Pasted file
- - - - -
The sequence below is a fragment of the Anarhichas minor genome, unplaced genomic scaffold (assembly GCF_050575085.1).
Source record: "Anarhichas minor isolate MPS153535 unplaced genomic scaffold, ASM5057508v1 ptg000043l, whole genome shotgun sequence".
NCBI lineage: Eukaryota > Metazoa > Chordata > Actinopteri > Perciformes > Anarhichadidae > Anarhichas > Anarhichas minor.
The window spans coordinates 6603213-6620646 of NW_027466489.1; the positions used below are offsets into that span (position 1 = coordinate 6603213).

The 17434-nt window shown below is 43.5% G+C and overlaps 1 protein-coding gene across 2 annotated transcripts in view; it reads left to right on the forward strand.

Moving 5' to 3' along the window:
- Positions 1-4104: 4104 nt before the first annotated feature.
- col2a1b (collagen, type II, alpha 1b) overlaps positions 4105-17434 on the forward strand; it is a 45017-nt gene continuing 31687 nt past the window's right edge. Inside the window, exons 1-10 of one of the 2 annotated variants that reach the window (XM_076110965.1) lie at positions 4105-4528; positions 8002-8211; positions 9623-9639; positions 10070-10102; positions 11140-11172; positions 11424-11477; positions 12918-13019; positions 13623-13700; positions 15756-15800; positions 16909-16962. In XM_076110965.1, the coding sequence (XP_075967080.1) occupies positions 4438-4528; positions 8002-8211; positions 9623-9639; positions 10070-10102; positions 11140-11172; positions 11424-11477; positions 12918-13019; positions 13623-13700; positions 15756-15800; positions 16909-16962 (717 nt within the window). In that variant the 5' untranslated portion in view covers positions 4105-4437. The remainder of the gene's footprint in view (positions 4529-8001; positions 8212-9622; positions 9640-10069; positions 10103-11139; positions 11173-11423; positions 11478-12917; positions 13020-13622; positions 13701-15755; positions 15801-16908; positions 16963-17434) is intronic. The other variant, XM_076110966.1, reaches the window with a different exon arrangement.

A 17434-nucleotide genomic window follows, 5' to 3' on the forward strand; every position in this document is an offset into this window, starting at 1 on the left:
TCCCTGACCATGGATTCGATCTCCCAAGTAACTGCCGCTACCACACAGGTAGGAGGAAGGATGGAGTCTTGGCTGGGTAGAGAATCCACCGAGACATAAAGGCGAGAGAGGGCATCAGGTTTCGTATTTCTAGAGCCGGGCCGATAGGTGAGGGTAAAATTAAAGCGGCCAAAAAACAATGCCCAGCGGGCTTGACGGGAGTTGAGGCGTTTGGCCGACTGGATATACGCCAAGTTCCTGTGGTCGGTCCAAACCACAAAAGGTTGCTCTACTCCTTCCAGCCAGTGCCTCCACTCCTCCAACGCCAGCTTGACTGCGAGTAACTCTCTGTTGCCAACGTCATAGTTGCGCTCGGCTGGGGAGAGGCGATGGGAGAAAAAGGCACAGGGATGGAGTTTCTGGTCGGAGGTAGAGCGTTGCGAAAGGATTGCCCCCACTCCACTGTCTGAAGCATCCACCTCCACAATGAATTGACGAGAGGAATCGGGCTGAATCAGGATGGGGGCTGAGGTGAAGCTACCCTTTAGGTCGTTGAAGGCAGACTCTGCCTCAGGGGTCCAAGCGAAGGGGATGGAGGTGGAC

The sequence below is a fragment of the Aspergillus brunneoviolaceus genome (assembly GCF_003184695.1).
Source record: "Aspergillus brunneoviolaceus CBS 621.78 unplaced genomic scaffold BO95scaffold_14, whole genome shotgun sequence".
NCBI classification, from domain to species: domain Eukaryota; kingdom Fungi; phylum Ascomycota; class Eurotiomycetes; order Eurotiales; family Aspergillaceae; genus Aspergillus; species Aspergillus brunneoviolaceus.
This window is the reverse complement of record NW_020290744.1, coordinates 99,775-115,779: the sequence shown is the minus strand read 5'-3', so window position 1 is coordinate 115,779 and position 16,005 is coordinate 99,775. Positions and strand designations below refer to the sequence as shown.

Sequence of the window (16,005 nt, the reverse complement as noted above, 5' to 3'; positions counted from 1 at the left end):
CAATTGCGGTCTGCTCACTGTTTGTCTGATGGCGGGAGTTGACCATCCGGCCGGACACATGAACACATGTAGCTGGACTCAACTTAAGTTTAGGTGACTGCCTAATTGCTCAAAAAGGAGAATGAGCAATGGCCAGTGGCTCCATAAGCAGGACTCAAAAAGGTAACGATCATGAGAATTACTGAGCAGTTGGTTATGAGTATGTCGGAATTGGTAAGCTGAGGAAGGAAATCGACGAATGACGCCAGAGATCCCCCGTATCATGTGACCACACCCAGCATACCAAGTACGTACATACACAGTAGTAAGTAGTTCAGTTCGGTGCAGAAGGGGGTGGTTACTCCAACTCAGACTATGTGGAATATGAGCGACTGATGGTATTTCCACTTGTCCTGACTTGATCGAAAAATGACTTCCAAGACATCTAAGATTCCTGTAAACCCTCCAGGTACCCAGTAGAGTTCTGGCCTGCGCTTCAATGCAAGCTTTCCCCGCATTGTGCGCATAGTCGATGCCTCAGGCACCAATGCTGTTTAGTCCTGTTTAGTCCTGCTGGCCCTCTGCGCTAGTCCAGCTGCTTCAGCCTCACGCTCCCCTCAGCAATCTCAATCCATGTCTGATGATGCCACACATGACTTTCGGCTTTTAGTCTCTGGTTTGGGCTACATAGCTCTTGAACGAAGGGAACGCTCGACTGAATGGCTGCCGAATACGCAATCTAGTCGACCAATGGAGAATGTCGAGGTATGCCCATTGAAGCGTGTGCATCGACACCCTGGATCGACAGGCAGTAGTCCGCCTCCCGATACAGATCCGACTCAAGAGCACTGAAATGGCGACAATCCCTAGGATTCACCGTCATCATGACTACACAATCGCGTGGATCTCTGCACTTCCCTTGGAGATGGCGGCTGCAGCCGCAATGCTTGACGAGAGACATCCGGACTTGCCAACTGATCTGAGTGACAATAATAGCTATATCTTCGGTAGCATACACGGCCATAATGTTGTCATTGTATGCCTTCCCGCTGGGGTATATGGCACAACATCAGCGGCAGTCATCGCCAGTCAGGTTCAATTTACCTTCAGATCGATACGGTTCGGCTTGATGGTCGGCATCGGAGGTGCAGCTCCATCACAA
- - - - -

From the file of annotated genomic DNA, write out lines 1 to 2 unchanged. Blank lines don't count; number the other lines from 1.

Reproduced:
The sequence below is a fragment of the Anarhichas minor genome, unplaced genomic scaffold (assembly GCF_050575085.1).
Source record: "Anarhichas minor isolate MPS153535 unplaced genomic scaffold, ASM5057508v1 ptg000043l, whole genome shotgun sequence".